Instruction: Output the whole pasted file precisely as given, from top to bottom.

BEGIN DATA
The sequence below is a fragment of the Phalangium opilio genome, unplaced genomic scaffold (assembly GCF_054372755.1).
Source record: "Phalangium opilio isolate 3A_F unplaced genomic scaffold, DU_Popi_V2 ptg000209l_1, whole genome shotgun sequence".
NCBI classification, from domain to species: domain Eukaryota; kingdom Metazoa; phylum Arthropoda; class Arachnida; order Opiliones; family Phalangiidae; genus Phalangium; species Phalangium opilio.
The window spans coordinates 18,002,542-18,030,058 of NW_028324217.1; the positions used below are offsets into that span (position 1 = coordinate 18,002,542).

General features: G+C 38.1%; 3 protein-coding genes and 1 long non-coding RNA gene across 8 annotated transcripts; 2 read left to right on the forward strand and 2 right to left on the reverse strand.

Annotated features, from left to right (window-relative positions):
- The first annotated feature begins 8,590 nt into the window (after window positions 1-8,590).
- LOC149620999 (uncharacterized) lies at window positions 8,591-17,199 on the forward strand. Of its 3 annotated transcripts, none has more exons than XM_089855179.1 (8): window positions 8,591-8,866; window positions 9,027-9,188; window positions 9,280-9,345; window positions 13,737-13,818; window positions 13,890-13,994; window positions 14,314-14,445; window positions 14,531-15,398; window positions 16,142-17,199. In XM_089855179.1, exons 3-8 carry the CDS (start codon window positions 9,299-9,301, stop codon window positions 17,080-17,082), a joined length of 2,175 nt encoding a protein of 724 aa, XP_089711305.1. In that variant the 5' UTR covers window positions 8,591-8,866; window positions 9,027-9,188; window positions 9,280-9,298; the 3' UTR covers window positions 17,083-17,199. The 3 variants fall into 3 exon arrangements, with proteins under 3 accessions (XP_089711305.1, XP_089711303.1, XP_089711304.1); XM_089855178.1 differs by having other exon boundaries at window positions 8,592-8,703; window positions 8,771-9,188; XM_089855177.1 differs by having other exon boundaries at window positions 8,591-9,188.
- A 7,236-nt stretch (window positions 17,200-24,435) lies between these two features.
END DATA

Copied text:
The sequence below is a fragment of the Phalangium opilio genome, unplaced genomic scaffold (assembly GCF_054372755.1).
Source record: "Phalangium opilio isolate 3A_F unplaced genomic scaffold, DU_Popi_V2 ptg000209l_1, whole genome shotgun sequence".
NCBI classification, from domain to species: domain Eukaryota; kingdom Metazoa; phylum Arthropoda; class Arachnida; order Opiliones; family Phalangiidae; genus Phalangium; species Phalangium opilio.
The window spans coordinates 18,002,542-18,030,058 of NW_028324217.1; the positions used below are offsets into that span (position 1 = coordinate 18,002,542).

General features: G+C 38.1%; 3 protein-coding genes and 1 long non-coding RNA gene across 8 annotated transcripts; 2 read left to right on the forward strand and 2 right to left on the reverse strand.

Annotated features, from left to right (window-relative positions):
- The first annotated feature begins 8,590 nt into the window (after window positions 1-8,590).
- LOC149620999 (uncharacterized) lies at window positions 8,591-17,199 on the forward strand. Of its 3 annotated transcripts, none has more exons than XM_089855179.1 (8): window positions 8,591-8,866; window positions 9,027-9,188; window positions 9,280-9,345; window positions 13,737-13,818; window positions 13,890-13,994; window positions 14,314-14,445; window positions 14,531-15,398; window positions 16,142-17,199. In XM_089855179.1, exons 3-8 carry the CDS (start codon window positions 9,299-9,301, stop codon window positions 17,080-17,082), a joined length of 2,175 nt encoding a protein of 724 aa, XP_089711305.1. In that variant the 5' UTR covers window positions 8,591-8,866; window positions 9,027-9,188; window positions 9,280-9,298; the 3' UTR covers window positions 17,083-17,199. The 3 variants fall into 3 exon arrangements, with proteins under 3 accessions (XP_089711305.1, XP_089711303.1, XP_089711304.1); XM_089855178.1 differs by having other exon boundaries at window positions 8,592-8,703; window positions 8,771-9,188; XM_089855177.1 differs by having other exon boundaries at window positions 8,591-9,188.
- A 7,236-nt stretch (window positions 17,200-24,435) lies between these two features.